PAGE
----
That’s how much space you have to sum yourself up in an Instagram bio. 150 characters – that’s somewhere between 20-40 words, and in it, we each get to decide how we want to present ourselves to the public eye.
Of course, it would be impossible to condense a whole life and a dynamic, complex, human being in that many characters. But regardless – we try.
What am I?
This leaves us with a few options:
1. Fill the space with something unrelated. A funny quote, a reference to your love for coffee, a Bible verse.
2. Leave it blank. Keep ’em guessing.
3. Fill it with whatever seems to be the most important.
And here, in option 3, we find ourselves facing the most universally weighty and pressing question that people ask – WHO AM I?
Who are you?
Whose are you?
What would you say?
Forget the Instagram of it all – if you had to sum yourself up, right now – what would you say?
I asked myself this question a few months ago, and in the spirit of full transparency, my first thoughts were not what I wish they’d been. Immediately, my mind went to: writer, author, blogger, girlfriend, friend – and instantly, I felt convicted.
It’s not that those things are bad, or even that they’re unimportant. I am proud of those titles, and while I am always learning, I try to do those things well.
But none of those things matter without the source of my identity. And my identity isn’t grounded in what I do for work, or based in my relationships with the people I love.
The source of your identity?
First and foremost, I am always a Daughter of the Creator God. I am loved by Jesus, known by the Father, and saved by a Grace I don’t deserve.
And if I don’t start there, nothing else makes sense.
It seems to be a universal thing – the craving and desire for identity. In all areas and places and things, we want to know who we are and what we’re here for. Identity is comforting, it’s clarifying, and it gives us a sense of purpose and meaning.
The search for identity is deeply human and not a bad thing.
But finding it in anything other than Jesus leads to disappointment.
A job or career path might bring some satisfaction and provision. It might give you a sense of accomplishment and pride, help you build a successful life, and feel like a contributor.
A relationship can make you feel safe and wanted. It can be healthy and happy, provide love and comfort, and exceed even the most glorious Pinterest boards.
Hobbies, passions, social media followers, sexuality, friends, church, ministry, food, another person.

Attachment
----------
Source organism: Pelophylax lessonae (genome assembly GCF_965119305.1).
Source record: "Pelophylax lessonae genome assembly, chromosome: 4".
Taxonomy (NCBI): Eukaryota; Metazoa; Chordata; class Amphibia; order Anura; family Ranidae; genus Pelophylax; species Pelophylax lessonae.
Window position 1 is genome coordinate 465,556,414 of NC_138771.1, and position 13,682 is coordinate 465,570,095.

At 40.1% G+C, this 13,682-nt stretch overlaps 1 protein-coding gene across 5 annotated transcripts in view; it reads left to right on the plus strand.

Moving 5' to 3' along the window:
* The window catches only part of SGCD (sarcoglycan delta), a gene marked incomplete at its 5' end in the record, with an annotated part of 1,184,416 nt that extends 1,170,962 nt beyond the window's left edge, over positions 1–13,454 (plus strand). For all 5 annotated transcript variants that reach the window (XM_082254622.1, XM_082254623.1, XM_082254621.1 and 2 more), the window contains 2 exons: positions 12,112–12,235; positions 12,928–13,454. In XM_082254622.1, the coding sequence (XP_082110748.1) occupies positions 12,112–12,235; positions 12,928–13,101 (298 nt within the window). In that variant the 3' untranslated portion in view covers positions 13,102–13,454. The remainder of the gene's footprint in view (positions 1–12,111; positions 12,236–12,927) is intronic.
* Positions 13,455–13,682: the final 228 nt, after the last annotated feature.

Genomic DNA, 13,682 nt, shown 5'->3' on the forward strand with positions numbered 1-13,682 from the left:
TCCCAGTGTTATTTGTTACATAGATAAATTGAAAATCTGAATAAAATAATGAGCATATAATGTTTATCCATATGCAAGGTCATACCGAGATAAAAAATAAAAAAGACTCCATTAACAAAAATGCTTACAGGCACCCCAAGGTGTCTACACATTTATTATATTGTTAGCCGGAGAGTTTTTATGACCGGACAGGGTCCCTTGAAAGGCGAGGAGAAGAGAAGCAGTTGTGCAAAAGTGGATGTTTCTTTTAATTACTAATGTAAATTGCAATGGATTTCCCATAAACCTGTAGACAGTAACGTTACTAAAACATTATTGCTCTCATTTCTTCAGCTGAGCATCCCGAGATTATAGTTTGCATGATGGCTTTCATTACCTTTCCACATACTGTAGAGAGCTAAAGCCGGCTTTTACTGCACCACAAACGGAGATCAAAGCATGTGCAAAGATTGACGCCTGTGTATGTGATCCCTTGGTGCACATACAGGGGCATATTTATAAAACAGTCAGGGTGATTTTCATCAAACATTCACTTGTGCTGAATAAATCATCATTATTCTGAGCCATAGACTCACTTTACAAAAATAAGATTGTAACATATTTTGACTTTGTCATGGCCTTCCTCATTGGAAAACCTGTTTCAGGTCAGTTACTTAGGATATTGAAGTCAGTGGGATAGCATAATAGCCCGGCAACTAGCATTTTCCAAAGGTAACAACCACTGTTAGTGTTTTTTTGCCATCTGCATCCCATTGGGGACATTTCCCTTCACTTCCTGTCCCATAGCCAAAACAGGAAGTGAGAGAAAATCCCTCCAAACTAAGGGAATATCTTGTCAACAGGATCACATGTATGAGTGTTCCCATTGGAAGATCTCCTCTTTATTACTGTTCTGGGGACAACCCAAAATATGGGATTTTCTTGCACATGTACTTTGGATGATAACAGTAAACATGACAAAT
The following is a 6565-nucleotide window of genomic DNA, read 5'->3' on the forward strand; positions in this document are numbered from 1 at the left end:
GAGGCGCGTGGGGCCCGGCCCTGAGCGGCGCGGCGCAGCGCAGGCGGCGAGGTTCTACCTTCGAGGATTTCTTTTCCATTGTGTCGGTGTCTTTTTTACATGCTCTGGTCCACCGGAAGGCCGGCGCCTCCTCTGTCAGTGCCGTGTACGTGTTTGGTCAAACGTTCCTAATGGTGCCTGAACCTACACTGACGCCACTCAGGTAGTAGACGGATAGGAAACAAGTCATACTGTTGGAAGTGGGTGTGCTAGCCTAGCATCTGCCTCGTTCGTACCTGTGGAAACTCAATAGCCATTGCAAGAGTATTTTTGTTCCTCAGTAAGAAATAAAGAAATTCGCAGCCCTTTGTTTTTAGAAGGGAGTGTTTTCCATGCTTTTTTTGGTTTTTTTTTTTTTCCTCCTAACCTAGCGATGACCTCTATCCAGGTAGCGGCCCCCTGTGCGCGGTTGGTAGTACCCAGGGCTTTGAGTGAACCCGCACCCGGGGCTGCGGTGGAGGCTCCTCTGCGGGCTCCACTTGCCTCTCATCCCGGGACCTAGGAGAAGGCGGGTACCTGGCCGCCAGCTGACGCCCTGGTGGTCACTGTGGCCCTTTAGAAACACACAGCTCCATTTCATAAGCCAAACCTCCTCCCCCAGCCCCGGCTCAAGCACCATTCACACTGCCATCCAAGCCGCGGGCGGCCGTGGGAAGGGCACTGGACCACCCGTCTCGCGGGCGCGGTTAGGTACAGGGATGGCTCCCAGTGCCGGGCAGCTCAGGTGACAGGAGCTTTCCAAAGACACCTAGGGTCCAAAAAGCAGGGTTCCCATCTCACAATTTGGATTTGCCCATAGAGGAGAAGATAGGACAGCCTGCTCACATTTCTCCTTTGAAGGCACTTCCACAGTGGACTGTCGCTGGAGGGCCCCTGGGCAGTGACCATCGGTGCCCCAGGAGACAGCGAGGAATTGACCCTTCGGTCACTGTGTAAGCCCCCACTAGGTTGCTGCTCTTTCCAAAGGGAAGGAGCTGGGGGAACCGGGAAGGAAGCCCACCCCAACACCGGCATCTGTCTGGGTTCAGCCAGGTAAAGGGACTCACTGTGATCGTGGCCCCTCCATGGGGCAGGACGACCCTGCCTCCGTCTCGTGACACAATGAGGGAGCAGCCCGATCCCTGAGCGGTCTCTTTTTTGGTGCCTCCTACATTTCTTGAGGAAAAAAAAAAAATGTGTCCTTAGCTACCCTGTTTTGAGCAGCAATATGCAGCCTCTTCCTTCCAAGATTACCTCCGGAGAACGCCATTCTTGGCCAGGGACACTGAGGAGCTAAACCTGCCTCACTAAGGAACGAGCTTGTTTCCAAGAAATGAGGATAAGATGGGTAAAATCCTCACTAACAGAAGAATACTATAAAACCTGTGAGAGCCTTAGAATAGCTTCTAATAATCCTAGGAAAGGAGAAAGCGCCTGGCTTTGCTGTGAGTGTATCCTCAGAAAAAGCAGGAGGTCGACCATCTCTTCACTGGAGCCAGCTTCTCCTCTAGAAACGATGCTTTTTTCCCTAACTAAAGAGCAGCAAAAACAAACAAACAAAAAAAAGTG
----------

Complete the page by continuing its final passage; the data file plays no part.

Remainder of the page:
None of these things are bad, in fact, many of them are good, good gifts that we’ve been given by God Himself. But they aren’t home. They’re not you. They’re not what you belong to.
They can’t save you from your sins, redeem the broken parts of your story, or make you whole.
Who are you, really?
This brings us back to the question: Who are you?
Not your work, not your relationships, not just a list of interests or things about you – who are you, really?
Maybe you have an answer. Maybe not.
As I’m writing this, I know that I can’t possibly know what you’re walking through right now or the details of your situation. I don’t know what you do for work or who you love or how you fill your free time.
But I know you are loved. // John 3:16, Ephesians 2:4-5
I know you were created with purpose. // Ephesians 2:10
That the God who knit you together is the same God who sent his Son to die for you.
The same God who knows every bit of your past and future, and knew it even then.
Instagram bios are, in the grand scheme of things, very unimportant.
But how you define who you are is not.
If you’re feeling far from God or lost in your identity, you’re not alone. In fact, it’s something almost everyone struggles with at some point or another. Everyone connects best to God in a different way, but I have found it immensely helpful during these periods to dive deep into what God says about me. Nothing beats spending time in scripture.
Journaling, reading, and listening to worship music can all help too. Above all, keep showing up. When you are present and eager for God to meet you, He will. Know that you are loved, treasured, valued deeply by the Father.